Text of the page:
Jared is essentially suggesting a balance. If you’re entirely academic, but you have not actually practiced or applied those ivory tower ideas, if you haven’t applied those to something practical, then is that very useful? Conversely, if you only know the tools of the trade, can you think very deeply about the meaning of the product and the strategy? Can you think very high level? Maybe not. A balance between those two puts you in a really strong position to be a leader in design and technology, versus just a technician.
Adam: You mentioned hiring, something you did quite a bit of at MailChimp as you scaled that team. At early-stage start ups where you’re hiring the first few designers people skills and chemistry are so important. What are the qualities beyond the resume page that you would look for in designers?
Aarron: I wrote about a post about this a while back, “Hire People Not Skills”. The typical way we do hiring in so many different businesses is we list out the skills you need to be able to do the job, but stop for a minute and think of if you’ve fired a person or you’ve known people in your organization that have been fired. Was it because they’re HTML wasn’t good or their designs weren’t up to par? Maybe, but most of the time it’s the soft skills that get people booted.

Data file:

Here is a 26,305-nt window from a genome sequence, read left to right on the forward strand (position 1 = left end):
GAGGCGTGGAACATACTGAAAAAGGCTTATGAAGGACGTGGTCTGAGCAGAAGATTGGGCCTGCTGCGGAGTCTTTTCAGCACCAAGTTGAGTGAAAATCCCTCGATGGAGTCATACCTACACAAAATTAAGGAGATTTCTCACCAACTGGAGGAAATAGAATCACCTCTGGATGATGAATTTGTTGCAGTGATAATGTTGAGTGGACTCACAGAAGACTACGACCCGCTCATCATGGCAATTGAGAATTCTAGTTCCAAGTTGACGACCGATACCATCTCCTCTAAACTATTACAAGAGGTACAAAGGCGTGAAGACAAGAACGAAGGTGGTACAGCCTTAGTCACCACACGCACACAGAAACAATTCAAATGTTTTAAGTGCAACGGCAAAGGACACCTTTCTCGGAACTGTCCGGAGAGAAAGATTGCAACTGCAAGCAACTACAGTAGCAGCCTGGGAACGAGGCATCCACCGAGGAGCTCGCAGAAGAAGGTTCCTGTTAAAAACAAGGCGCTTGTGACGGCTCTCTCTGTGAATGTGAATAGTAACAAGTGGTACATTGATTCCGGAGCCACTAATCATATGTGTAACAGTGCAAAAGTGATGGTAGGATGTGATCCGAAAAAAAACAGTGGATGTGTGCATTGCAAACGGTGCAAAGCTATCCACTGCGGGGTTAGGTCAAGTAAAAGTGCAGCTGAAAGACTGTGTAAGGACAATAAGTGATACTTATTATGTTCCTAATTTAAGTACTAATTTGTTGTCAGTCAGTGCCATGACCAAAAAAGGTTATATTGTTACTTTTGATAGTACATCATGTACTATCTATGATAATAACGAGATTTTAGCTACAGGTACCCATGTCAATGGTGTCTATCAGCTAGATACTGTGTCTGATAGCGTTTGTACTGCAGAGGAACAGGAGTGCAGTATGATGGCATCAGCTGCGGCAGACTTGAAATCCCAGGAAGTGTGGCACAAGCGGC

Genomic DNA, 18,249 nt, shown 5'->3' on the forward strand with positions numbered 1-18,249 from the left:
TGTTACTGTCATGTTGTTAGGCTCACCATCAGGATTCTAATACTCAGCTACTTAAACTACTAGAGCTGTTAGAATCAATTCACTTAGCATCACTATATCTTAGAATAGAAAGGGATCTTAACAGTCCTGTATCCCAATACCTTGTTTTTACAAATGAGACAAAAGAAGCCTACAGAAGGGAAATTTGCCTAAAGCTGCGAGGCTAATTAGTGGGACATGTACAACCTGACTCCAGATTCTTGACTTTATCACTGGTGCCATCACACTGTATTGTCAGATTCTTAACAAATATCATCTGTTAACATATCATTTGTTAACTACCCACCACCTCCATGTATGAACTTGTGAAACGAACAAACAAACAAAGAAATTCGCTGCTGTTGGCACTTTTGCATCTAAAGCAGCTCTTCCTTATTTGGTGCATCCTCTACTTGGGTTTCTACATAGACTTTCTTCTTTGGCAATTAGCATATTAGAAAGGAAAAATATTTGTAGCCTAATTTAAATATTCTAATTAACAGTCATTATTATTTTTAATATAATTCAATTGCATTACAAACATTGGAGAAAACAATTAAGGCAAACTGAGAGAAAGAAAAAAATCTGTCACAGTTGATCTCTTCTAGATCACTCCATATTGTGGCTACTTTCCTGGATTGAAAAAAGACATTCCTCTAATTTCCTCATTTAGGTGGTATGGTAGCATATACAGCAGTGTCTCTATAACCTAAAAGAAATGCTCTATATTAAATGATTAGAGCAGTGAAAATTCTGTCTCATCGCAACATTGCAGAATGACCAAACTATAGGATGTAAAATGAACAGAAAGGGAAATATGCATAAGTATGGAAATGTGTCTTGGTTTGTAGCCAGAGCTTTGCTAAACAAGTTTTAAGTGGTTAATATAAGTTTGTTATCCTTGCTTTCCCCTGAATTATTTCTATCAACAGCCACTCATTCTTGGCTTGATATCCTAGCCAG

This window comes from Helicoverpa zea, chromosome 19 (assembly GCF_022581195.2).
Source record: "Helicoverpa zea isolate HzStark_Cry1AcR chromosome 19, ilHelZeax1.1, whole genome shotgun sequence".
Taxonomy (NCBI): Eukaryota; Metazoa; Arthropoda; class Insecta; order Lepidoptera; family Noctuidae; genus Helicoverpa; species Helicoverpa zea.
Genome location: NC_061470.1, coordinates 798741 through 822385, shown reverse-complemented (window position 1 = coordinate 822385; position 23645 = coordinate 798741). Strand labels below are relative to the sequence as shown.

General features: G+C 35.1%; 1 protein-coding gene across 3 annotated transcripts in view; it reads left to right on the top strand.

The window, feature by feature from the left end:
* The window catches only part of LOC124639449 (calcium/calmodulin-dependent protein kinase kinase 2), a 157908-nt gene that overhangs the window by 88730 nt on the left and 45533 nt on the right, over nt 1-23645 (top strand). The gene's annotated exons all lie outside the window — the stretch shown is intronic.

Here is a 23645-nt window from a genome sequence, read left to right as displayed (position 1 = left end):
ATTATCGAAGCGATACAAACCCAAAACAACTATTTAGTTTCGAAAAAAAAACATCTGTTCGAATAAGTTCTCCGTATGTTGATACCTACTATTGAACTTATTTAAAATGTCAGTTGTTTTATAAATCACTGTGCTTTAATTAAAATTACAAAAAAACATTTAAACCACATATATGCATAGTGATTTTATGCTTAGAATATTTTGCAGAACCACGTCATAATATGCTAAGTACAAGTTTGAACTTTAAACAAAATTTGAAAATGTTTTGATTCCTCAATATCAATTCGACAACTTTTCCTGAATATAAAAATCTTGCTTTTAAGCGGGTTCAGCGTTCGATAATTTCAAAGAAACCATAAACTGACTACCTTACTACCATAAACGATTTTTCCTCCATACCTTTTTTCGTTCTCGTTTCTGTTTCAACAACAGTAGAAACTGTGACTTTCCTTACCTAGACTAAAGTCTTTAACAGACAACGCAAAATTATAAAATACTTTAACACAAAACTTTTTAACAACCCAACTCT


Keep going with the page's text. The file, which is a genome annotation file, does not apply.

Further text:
When we’re hiring we need to focus on the soft skills. How well does someone communicate? How do they collaborate with other people? Are they adaptable, or do they have to have things just right to feel like they can do good work? We can investigate these soft skills by basically making time with people to learn more about who they are as a person. Learn about what their interests are, if they’ve got side projects that are interesting, and how they’re jumping into these side projects and solving problems. There’s some folks I’ve interviewed who are working on a side project not because anyone asked it of them, and they were doing it nights and weekends. This showed a person with passion. They didn’t have the right things to be able to build what they wanted. They were figuring out solutions in a creative way, and that stuff is really compelling to me. I would hire off of that versus a resume any day.